Part 1, How To Avoid Hitting a Deer and Other Animals on the Road

Feb 12, 2019 | Driving Safety

No one wants to hit a deer or other animal while they’re driving. Most people value living creatures and don’t want to be the reason for killing any. Hitting a deer or other large mammal also can cause accidents as well as car damages. Handling a roadkill collision can be daunting if you’re unclear about which steps to take.

Read below for tips to avoid hitting wildlife on the road. You’ll also learn what to do if you cause or encounter roadkill and how your auto insurance coverage might cover any damages in an animal-related accident. 

Jump to:
Part 1: How To Avoid Deer and Other Animals on the Road
Part 2: What to Do if You Hit a Deer or Encounter Roadkill
Part 3: If I Hit a Deer, Does Insurance Cover It?

Most Prevalent Roadkill Areas

Your potential of hitting an animal increases depending on where you are traveling. Your chances of hitting an animal in West Virginia is about 1 in 45 whereas it’s roughly 1 in 6,300 in Hawaii. In Colorado, your likelihood of hitting a deer or other large mammal is approximately 1 in 360.

Top 10 Areas for Reported Animal Crashes in Colorado

CDOT publishes online charts showing the most prevalent areas for wildlife-vehicle collisions.

In the Denver metro area, the highway where most animal-related accidents occur is on US 285 between Conifer and the CO 470 interchange. I-70 between Genesee Park and Denver and I-25 from Castle Rock to Castle Pines are also high animal collision areas, according to the Colorado Parks and Wildlife Department.


The top 10 areas for annual reported animal crashes in Colorado are:

  • Jefferson County: 260
  • La Plata County: 252
  • El Paso County: 198
  • Douglas County: 196
  • Garfield County: 152

  • Moffat County: 137
  • Larimer County: 128
  • Montezuma County: 124
  • Chaffee County: 123
  • Pueblo County: 119

Routes Where Wildlife-Vehicle Collisions Are Highest

The Western Transportation Institute at Montana State University says 90 percent of crashes with animals occur on rural two-lane roads. Experts believe this is because animals are less likely to approach highways where there is heavy traffic, bright lights and noise. On the other hand, collisions on side roads are less likely because vehicles are moving at a slower pace and may be able to avoid hitting animals that enter the road.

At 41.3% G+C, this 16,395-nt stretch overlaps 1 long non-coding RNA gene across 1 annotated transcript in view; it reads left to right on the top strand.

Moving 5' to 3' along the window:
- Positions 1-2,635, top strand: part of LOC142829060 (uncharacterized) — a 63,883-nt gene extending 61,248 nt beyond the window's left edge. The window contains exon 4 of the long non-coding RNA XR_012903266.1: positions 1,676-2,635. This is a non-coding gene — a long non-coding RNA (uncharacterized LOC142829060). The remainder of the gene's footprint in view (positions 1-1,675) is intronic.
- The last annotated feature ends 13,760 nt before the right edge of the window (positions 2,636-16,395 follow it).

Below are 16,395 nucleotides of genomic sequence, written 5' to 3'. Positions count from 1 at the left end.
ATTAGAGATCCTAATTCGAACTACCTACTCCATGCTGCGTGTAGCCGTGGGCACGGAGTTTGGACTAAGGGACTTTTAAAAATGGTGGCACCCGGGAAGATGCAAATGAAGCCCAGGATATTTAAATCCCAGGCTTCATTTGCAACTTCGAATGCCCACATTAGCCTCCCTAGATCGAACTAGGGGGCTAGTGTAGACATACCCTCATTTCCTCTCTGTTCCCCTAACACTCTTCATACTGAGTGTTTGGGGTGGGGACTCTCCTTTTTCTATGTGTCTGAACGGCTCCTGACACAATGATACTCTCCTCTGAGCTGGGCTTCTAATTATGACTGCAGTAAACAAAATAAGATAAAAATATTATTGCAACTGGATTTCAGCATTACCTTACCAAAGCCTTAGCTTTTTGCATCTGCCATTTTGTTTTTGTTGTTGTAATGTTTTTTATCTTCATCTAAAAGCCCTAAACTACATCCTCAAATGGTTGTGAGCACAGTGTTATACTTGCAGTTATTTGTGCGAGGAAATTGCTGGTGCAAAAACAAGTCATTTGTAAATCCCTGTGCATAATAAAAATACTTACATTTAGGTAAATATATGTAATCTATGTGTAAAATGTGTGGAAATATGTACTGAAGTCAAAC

Peak Seasons, Times of the Month and Hours for Deer Collisions

Breeding data shows that fall is the time of year you are most apt to hit a large mammal such as deer, elk, moose and caribou. According to James Stickles, a researcher at the University of Georgia, deer-vehicle collisions increase during “rutting season” when deer become more active looking for mates.

CDOT data analyzing wildlife-vehicle collisions over a 11-year period confirms the UGA researcher’s assertion. The most dangerous month for hitting an animal in Colorado according to collision data is July, followed by June, November and August.

Interestingly, research conducted by Clarkson University Biology Chair Tom Langen points to moon phases as a contributing factor in determining when deer are most likely to be on the road. Research indicates that you are more likely to hit a deer during a full moon. Langen believes deer might be more comfortable moving from cover during the full moon.

Stickles’ colleague, Bob Warren, a professor at UGA’s Warnell School of Forestry, says dawn or dusk are the times of day when hitting a deer is most likely, since deer are most active during those times.

Tips to Avoid Hitting a Deer on the Road

In addition to the above statistical information, here are tips that motorists can do to avoid hitting a deer or other animal:

  • Slow down and increase your reaction time in the event that you encounter an animal on the road.
  • Stay alert and give yourself more stopping distance during dawn or dusk, and when weather conditions aren’t favorable, such as when it is foggy, snowing, wet or icy.
  • Be especially alert whenever you see animal crossing signs – authorities post signs as warnings that wildlife are active in those areas.
  • Use high-beam headlights so you can see farther at night; turn them down for oncoming traffic.
  • Sweep your eyes across the road and watch for animals entering the road from the sides as well as in front of you.
  • Brake if you can do so while maintaining control of your vehicle.
  • If you are able, give one long blast of your horn. Deer whistles and reflectors have been proven to be ineffective.
  • Don’t swerve, which can force you to lose control or put you in danger of oncoming traffic. Except in the case of a moose – the one animal you should try to swerve to avoid if possible – it’s better to hit an animal rather than put your own life in danger.

Of course, you also want to wear a seatbelt at all times, avoid distractions, stay alert and wear protective gear if you’re on a motorcycle.

It’s important to also be aware that deer and other animals often travel in groups. “In many instances, it’s the second deer that crosses the road that gets hit,” said Warren.